Saint of the Day – 23 September – St Thecla (1st century) Virgin and Martyr, Disciple of St Paul. Patronage – of Tarragona in Catalonia (Spain), where the cathedral has a chapel dedicated to her. Her feast day remains the town’s major local holiday.
The Acts of Paul and Thecla is a 2nd-century text (circa180) which forms part of the Acts of Paul but also circulated separately. According to the text, Thecla was a young noble virgin from Iconium who listened to Paul’s “discourse on virginity”, espoused the teachings and became estranged to both her fiancé and her mother. She sat by her window for three days, listening to St Paul and his teachings. When they witnessed this, they became concerned that Thecla would follow Paul’s demand “one must fear only one God and live in chastity” and turned to the authorities to punish both Paul and Thecla.
Thecla was miraculously saved from burning at the stake by the onset of a storm and travelled with Paul to Antioch of Pisidia. There, a nobleman named Alexander desired Thecla and attempted to rape her. Thecla fought him off, tearing his cloak and knocking his coronet off his head in the process. She was put on trial for assault. She was sentenced to be eaten by wild beasts but was again saved by a series of miracles, when the female beasts (lionesses in particular) protected her against her male aggressors. While in the arena, she baptised herself by throwing herself into a nearby lake full of aggressive seals.
She rejoined the Holy Apostle Paul in Myra, travelled to preach the word of God and became an icon encouraging women to imitate her by living a life of chastity and following the word of the Lord. She went to live in Seleucia Cilicia. According to some versions of the Acts, she lived in a cave there for 72 years. As she became a healer, the Hellenistic physicians in the city lost their livelihood and solicited young men to attempt to spoil her virginity at the age of 90. She called out to God and a new passage was opened in the cave and the stones closed behind her. She was able to go to Rome and lie down beside Paul’s tomb.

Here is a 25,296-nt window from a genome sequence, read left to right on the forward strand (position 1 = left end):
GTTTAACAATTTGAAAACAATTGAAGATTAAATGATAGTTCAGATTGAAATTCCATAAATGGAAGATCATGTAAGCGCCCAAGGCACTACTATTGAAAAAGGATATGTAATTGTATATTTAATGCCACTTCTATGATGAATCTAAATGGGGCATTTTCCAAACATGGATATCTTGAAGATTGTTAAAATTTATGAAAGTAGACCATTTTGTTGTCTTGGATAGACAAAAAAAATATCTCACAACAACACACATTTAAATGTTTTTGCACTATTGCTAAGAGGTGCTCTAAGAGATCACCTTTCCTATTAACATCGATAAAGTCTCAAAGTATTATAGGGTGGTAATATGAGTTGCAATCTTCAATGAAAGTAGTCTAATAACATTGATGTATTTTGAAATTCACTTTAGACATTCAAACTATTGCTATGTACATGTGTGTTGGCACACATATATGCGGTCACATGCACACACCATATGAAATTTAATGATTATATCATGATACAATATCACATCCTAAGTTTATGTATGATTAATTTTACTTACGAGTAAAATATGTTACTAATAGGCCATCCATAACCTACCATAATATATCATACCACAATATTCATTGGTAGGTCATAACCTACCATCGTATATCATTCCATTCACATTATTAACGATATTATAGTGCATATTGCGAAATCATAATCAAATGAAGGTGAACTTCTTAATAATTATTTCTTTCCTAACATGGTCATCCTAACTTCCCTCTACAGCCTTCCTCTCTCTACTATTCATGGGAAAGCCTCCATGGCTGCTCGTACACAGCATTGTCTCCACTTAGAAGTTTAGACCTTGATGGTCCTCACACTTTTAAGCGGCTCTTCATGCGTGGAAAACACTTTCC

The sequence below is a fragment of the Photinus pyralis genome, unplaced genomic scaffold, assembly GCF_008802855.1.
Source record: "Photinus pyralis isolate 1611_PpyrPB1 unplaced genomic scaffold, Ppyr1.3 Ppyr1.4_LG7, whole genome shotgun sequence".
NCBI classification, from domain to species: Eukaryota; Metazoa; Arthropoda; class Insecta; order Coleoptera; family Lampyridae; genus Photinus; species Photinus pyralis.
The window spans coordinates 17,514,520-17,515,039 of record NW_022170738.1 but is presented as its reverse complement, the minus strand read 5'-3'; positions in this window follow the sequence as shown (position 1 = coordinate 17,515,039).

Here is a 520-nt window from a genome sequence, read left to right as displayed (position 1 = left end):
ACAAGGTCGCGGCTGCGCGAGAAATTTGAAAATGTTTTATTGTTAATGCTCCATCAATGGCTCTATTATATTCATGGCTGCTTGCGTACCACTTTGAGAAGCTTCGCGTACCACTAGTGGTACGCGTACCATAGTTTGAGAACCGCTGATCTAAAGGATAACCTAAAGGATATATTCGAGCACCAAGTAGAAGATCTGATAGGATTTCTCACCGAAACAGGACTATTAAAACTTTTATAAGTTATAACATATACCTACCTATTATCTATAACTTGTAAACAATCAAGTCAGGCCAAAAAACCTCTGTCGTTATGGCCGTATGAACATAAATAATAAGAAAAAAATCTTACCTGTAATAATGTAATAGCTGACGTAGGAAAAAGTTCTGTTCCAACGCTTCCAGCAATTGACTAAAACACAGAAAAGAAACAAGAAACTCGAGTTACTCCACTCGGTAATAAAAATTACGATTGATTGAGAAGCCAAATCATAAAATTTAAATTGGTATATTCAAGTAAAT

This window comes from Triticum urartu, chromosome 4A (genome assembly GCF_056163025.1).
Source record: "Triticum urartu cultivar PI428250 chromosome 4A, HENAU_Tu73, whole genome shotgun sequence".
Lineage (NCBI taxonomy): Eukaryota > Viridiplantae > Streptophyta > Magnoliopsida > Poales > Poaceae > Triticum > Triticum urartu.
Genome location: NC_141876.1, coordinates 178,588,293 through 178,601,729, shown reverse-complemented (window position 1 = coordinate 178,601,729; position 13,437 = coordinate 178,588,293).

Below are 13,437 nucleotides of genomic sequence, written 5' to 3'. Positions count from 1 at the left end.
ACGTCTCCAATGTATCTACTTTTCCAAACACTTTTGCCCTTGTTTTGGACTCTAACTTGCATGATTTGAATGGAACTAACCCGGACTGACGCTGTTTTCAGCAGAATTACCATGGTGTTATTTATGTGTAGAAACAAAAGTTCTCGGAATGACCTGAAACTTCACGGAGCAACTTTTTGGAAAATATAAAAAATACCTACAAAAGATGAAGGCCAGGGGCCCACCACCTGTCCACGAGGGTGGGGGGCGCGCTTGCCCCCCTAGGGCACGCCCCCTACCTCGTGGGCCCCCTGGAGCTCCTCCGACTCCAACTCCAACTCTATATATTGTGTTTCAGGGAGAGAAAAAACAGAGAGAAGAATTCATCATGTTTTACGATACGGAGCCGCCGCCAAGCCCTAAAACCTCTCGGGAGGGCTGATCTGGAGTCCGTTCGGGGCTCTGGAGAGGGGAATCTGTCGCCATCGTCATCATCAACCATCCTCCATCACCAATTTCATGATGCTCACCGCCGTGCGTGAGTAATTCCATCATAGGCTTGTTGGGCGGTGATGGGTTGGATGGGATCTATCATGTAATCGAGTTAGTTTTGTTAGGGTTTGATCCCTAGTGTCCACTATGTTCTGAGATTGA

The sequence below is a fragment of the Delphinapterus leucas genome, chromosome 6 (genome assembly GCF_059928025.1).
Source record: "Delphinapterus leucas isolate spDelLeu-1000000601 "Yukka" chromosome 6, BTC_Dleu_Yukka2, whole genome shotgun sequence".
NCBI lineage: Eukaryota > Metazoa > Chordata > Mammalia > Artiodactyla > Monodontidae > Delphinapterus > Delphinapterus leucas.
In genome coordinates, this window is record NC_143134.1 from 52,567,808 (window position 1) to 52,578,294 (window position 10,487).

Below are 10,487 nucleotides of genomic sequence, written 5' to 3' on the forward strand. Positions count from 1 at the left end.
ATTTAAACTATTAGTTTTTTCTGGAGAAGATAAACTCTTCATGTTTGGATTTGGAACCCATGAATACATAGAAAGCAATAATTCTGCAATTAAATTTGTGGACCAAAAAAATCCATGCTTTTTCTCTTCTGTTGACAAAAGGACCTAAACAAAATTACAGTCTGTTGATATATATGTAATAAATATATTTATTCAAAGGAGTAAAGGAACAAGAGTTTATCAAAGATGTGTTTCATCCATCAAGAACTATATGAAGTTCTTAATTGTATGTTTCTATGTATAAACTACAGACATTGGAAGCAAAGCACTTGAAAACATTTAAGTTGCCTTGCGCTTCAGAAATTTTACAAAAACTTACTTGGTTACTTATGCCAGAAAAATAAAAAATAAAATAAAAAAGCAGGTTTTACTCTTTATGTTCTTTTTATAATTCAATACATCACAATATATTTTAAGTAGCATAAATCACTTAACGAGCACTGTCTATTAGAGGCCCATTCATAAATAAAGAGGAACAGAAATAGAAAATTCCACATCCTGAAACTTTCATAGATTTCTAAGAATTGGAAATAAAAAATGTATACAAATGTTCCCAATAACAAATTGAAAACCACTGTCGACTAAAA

The Church Fathers recount a number of traditions about Thecla. St Gregory of Nyssa writes in the 4th century (Homily 14 in Cant) that she undertook the sacrifice of herself, by giving death to the flesh [Gal 5:24], practising great austerities, extinguishing in herself all earthly affections, so that nothing seemed to remain living in her but reason and spirit – the whole world seemed dead to her as she was to the world [Gal 6:14]. Macarius Magnes shortly after AD 300 wrote how the message of Christianity was “the Sword, [Matt 10:34] which cuts relations from each other [Matt:10:35], as it cut Thecla from Theocleia.” [Apocriticus ii.7]. Around AD 280, Thecla features as one of the characters in Methodius of Olympus’ Symposium, in which we learn that she was well versed in philosophy and various branches of literature, of eloquent yet modest discourse. He says that she received her instruction in divine and evangelical knowledge from Paul and was eminent for her skill in sacred science (“Logos 8”).
The martyrdom of Thecla is frequently referred to in the earliest Acts of the Martyrs. Eugenius, a martyr of Trebizond under Diocletian (284–305), couples Thecla with David and Daniel in his prayers. The exordium of the Acts of Polyeuctes [d. 259] refers to Thecla and Perpetua and there were certainly many virgin martyrs who drew their first inspiration from the same source. Eugenia of Rome in the reign of Commodus (180–192) is reported in the Acts of her martyrdom to have taken Thecla as her model.
In June 2010, on a wall of the Catacomba di Santa Tecla in Rome, Vatican archaeologists of the Pontifical Commission for Sacred Archaeology, using laser technology to remove layers of clay and lime rind, discovered a frescoed portrait of St Paul the Apostle, “recognisable by his thin face and dark pointed beard…with small eyes and furrowed brow,” which they believe is the oldest image in existence of Paul, dating from the late 4th century.